Hormonal contaminants are found in pesticides, plastics, cosmetics, hygiene products, and other everyday items. They are characterized by altering the normal functioning of our hormonal system, responsible, among many other functions, for regulating development. Therefore, it is especially important to reduce the exposure of pregnant women, children and adolescents to these substances, as they are the most vulnerable sectors of the population.
The exposure of the population to hormonal pollutants present in the environment is related to the increase of important damages to health and diseases, including reproductive health problems (eg, infertility, congenital malformations), tumors and other diseases in hormone-dependent organs (breast, prostate, testicle, thyroid), metabolic diseases (diabetes, obesity), immune diseases and alterations in the development of the neurological system, among others, according to a recent study by the World Health Organization.
Both municipalities and autonomous communities can and should implement measures to reduce the population's exposure to these pollutants. Five simple measures, low cost, but with a great impact on health, should be implemented by municipal and regional governments with the participation of social organizations:
1. Promote the use of clean products through contracts and public purchases
Spanish public administrations spent 165 billion euros on works, goods and services in 2011, being by far the main player in the market. Limiting the presence of hormonal pollutants and other substances of concern in public contracts and purchases will not only reduce the exposure of workers and users of public centers, including schools and health centers, but will also promote the presence of safer products on the market. , thus supporting companies that have made a commitment by offering cleaner and safer products.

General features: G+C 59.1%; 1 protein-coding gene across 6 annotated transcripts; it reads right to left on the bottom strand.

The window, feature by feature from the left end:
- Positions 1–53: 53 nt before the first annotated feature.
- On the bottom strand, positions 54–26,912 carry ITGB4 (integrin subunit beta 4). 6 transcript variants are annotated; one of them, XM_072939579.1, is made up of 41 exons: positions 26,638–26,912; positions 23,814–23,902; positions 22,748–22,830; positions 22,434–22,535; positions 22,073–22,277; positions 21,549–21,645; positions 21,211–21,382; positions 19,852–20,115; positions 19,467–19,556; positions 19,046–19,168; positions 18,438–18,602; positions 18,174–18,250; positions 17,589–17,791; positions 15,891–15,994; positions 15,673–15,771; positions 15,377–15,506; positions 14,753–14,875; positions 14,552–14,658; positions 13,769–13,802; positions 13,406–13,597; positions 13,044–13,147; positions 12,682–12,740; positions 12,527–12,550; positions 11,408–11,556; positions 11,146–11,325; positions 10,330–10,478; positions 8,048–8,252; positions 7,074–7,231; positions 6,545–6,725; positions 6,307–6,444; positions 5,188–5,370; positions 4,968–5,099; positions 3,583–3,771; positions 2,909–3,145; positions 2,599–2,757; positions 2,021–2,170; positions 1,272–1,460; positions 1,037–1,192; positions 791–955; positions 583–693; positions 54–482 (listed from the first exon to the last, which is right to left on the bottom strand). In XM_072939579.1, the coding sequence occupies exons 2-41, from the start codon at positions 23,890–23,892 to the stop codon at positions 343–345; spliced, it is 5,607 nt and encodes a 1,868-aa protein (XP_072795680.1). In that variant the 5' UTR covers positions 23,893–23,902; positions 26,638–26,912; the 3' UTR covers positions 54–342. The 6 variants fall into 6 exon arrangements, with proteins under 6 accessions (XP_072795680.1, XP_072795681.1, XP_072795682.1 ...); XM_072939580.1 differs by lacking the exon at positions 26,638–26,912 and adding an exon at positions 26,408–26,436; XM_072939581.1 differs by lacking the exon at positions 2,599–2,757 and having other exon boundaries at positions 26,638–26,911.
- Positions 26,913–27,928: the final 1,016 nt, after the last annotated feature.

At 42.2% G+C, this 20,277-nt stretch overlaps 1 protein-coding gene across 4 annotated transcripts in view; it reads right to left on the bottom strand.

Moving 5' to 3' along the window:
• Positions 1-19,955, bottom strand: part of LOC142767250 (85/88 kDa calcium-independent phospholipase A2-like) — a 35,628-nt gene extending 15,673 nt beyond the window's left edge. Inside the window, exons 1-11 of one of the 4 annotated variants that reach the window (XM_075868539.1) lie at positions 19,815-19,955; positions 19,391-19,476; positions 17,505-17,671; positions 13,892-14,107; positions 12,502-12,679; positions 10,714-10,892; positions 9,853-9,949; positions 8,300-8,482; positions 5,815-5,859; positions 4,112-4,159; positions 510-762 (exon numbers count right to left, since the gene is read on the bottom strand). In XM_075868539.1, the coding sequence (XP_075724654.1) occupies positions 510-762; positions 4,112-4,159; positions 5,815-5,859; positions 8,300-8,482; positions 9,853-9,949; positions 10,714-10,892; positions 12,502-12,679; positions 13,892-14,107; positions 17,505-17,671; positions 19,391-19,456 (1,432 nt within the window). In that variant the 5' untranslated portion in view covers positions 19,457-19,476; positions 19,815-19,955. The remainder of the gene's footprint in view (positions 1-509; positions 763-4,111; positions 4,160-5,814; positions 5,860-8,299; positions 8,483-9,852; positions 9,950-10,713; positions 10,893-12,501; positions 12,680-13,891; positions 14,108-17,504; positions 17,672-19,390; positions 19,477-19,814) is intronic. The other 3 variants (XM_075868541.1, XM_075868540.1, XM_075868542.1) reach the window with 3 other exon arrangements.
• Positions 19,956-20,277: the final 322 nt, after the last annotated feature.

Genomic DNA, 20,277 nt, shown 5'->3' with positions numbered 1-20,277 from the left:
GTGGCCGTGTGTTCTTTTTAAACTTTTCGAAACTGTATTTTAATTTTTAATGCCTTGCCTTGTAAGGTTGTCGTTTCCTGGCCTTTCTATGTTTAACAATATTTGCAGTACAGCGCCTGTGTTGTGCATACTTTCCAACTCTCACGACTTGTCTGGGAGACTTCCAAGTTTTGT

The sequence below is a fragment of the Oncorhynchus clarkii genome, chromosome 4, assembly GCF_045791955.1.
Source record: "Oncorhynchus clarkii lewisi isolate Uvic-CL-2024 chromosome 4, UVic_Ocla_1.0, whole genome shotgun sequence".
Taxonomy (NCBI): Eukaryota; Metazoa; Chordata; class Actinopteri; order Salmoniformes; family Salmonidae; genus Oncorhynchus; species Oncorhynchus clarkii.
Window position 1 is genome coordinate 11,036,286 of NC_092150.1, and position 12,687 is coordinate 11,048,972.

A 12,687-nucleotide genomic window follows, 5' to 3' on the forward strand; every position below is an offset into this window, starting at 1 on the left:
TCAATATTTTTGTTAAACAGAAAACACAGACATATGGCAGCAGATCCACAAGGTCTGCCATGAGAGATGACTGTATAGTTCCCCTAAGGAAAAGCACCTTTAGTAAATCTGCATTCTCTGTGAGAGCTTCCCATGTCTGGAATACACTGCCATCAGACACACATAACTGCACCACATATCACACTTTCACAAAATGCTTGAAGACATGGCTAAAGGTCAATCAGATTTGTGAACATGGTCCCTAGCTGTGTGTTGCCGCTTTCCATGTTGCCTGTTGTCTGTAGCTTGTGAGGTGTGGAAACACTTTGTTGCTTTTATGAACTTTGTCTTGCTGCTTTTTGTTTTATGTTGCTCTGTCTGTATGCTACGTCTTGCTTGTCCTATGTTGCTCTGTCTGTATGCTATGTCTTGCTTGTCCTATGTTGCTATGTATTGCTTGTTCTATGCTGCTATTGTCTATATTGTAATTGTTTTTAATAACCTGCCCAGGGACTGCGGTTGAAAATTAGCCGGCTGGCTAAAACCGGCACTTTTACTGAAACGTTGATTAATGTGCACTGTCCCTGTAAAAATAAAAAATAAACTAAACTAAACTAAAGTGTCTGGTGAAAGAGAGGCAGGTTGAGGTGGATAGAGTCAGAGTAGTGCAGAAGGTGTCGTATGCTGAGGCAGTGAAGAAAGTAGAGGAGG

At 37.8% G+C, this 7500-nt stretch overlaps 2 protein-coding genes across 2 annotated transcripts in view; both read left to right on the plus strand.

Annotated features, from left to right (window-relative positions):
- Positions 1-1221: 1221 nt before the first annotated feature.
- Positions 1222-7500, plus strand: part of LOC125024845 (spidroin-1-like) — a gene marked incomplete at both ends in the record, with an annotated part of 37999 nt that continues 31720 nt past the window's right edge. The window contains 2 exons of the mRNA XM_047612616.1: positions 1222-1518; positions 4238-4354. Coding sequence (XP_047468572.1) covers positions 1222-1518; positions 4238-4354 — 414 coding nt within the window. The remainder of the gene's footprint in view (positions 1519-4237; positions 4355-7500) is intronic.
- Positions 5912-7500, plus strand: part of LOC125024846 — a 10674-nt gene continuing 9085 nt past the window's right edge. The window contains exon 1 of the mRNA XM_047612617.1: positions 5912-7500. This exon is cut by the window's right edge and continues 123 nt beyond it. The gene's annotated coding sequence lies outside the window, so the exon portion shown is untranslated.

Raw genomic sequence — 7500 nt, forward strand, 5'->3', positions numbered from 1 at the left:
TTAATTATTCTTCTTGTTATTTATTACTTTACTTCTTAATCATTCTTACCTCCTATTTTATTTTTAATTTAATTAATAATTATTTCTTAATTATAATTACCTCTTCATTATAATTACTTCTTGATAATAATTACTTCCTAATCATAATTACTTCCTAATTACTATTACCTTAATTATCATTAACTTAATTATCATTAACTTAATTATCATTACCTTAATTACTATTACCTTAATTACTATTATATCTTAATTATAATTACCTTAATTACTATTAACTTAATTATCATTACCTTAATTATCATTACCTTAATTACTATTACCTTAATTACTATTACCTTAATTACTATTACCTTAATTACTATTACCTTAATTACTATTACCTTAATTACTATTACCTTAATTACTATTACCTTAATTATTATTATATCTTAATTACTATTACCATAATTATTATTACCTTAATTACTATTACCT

2. Encourage the consumption of foods with a low presence of pollutants in day care centers, school canteens and hospitals.
Diet is one of the main routes of exposure to toxic substances. A varied diet that seeks to reduce the consumption of fatty fish and meat; favor organic food; avoid plastic containers; and heating and cooking food in glass or metal containers and utensils reduces exposure to hormonal contaminants. The municipal and regional administrations can implement these measures directly in all school canteens and health centers under their responsibility and promote the application of these measures in private centers.
3. Avoid the use of pesticides in public spaces
The fumigation of parks and gardens, the use of herbicides in public spaces, the fumigation of schools, health centers and other closed public spaces unnecessarily expose the population to hormonal contaminants. There are numerous pest control and weed control methods that do not use toxic chemicals. The implementation of these measures will also favor their use in private spaces.
4. Inform and train health workers, educators and journalists
Professionals in contact with families, youth, children and adolescents, such as family doctors, pediatricians, midwives and nurses, must be adequately informed of the health risks of exposure to hormonal contaminants and be trained to offer recommendations to reduce exposure to toxic substances, as they already do in other European countries. Also, journalists and communicators must be informed and trained to be able to offer truthful and contrasted information to the population.
5. Reduce car use on short trips
80% of the Spanish population breathes polluted air. Car travel in our cities is the main cause of this pollution. Both diesel fumes, and other pollutants present in car emissions, have the ability to alter the hormonal system. Information to the population on the effects of pollution on health, the main sources of air pollution and measures to reduce it, together with support for sustainable mobility will significantly reduce this problem.
Ecologists in Action